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  1. 1 Chapter 8 – Software Engineering • Coding-Style Conventions • Helper Methods • Encapsulation (with Instance Variables and Local Variables) • Algorithmic Design with OOP • Top-down Design • Stubs • Merging Driver Method into Driven Class • Accessing Instance Variables Without Using this

  2. 2 Coding-Style Conventions /********************************************************* * StudentDriver.java * Dean & Dean * * This class acts as a driver for the Student class. *********************************************************/ public class StudentDriver { public static void main(String[] args) { Student s1; // first student Student s2; // second student s1 = new Student(); s1.setFirst("Adeeb"); s1.setLast("Jarrah"); s2 = new Student("Chun", "HeeJoo"); s2.printFullName(); } // end main } // end class StudentDriver

  3. 3 Coding-Style Conventions /********************************************************* * Student.java * Dean & Dean * * This class handles processing of a student's name. *********************************************************/ import java.util.Scanner; public class Student { private String first = ""; // student's first name private String last = ""; // student's last name //******************************************************* public Student() { } // This constructor verifies that each passed-in name starts with // an uppercase letter and contains lowercase letters thereafter. public Student(String first, String last) { setFirst(first); setLast(last); }

  4. 4 Coding-Style Conventions //******************************************************* // This method verifies that first starts with an uppercase // letter and contains lowercase letters thereafter. public void setFirst(String first) { // [A-Z][a-z]* is a regular expression. // See API Pattern class. if (first.matches("[A-Z][a-z]*")) { this.first = first; } else { System.out.println(first + " is an invalid name.\n" + "Names must start with an uppercase letter and have" + " lowercase letters thereafter."); } } // end setFirst

  5. 5 Coding-Style Conventions // This method verifies that last starts with an uppercase // letter and contains lowercase letters thereafter. public void setLast(String last) { // [A-Z][a-z]* is a regular expression. See API Pattern class. if (last.matches("[A-Z][a-z]*")) { this.last = last; } else { System.out.println(last + " is an invalid name.\n" + "Names must start with an uppercase letter and have" + " lowercase letters thereafter."); } } // end setLast //******************************************************* // Print the student's first and last names. public void printFullName() { System.out.println(this.first + " " + this.last); } // end printFullName } // end class Student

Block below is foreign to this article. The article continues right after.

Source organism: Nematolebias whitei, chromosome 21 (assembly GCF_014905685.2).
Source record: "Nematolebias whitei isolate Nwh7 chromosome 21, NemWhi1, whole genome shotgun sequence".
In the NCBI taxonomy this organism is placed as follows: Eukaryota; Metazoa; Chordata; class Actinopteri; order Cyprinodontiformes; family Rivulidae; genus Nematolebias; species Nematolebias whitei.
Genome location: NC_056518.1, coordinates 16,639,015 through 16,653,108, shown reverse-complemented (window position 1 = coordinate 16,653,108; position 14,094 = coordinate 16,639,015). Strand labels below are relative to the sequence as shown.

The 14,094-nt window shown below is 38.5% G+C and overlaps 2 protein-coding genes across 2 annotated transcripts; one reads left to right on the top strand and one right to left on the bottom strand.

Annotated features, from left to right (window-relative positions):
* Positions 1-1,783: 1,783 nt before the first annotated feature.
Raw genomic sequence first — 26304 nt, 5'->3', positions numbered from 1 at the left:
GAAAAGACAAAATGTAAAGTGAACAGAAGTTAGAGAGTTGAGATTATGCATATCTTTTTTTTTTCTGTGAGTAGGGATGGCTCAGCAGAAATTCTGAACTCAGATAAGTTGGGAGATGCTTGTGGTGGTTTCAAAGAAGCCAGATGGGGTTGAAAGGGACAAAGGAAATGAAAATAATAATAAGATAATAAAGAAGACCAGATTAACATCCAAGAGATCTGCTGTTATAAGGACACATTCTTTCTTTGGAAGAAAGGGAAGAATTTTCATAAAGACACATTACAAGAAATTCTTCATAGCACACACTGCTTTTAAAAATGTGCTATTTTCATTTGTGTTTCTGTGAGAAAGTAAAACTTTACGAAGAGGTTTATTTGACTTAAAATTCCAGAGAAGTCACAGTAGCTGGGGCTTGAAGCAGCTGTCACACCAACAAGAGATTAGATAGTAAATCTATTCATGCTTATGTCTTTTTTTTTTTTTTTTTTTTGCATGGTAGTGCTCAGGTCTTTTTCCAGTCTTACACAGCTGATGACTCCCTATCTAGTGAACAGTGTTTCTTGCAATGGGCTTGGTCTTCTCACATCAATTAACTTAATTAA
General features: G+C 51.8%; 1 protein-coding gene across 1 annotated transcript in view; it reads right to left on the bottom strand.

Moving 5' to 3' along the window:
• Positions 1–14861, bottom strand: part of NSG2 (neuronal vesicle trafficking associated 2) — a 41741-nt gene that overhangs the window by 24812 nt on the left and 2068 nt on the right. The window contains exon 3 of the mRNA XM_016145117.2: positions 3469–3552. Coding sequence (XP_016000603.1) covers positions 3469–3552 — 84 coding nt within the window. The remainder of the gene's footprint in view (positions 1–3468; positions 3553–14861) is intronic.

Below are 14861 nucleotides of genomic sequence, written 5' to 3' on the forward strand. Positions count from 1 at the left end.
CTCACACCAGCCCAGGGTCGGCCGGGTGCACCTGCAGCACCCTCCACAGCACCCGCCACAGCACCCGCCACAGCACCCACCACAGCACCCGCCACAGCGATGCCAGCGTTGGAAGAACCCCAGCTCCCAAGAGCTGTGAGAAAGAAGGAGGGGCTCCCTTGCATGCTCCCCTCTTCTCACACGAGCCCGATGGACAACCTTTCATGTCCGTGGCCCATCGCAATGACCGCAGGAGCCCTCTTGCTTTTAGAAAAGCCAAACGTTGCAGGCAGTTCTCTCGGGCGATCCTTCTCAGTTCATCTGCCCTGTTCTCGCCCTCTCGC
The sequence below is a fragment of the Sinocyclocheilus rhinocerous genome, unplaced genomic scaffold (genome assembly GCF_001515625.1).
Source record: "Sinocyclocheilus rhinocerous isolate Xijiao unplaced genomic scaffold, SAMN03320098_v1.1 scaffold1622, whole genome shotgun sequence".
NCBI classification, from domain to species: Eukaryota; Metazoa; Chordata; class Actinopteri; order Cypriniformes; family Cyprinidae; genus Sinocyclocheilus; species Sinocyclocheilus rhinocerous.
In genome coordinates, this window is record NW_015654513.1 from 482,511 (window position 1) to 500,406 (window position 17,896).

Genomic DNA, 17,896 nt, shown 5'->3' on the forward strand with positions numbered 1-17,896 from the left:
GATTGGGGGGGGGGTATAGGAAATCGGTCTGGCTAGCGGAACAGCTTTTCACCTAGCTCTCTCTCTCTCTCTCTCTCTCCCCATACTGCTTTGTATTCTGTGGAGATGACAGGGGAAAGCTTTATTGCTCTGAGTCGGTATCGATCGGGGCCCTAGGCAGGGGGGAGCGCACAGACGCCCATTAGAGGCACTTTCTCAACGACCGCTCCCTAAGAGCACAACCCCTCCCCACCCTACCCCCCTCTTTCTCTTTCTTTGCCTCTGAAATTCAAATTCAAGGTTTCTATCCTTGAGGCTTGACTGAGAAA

6. 7 Helper Methods • As with all examples discussed so far, methods normally use the public access modifier. • public methods are considered to be part of the class's interface. • Sometimes, you'll want to create a method that should not be part of the interface; instead it just supports the operation of other methods within its own class. • Those methods are called helper methods and they should use the private access modifier.

  7. 8 Helper Methods • Suppose you're asked to write a program that handles order entries for sports-uniform shirts. For each shirt order, the program should prompt the user for a shirt's primary color and its trim color. For each color selection, the program should perform the same input validation. It should verify that the entered color is one of three values – w, r, or y, for white, red, or yellow. That input validation code is non-trivial. It's in charge of: • Prompting the user for a color entry. • Checking whether the entry is valid. • Repeating the prompt if the entry is invalid. • Converting the single-character color entry to a full-word color value. • Rather than having the complete input validation code appear every time color selection is needed, you should use a helper method to implement the color-selection task. • With a helper method, the color-selection code appears only once in the program, and whenever color selection is needed, the color-selection method is called.

  8. 9 Helper Methods import java.util.Scanner; public class Shirt { private String name; // person's name private String primary; // shirt's primary color private String trim; // shirt's trim color //********************************************************* public Shirt() { Scanner stdIn = new Scanner(System.in); System.out.print("Enter person's name: "); this.name = stdIn.nextLine(); this.primary = selectColor("primary"); this.trim = selectColor("trim"); } // end constructor //********************************************************* public void display() { System.out.println(this.name + "'s shirt:\n" + this.primary + " with " + this.trim + " trim"); } // end display //********************************************************* No need for a reference variable dot prefix here.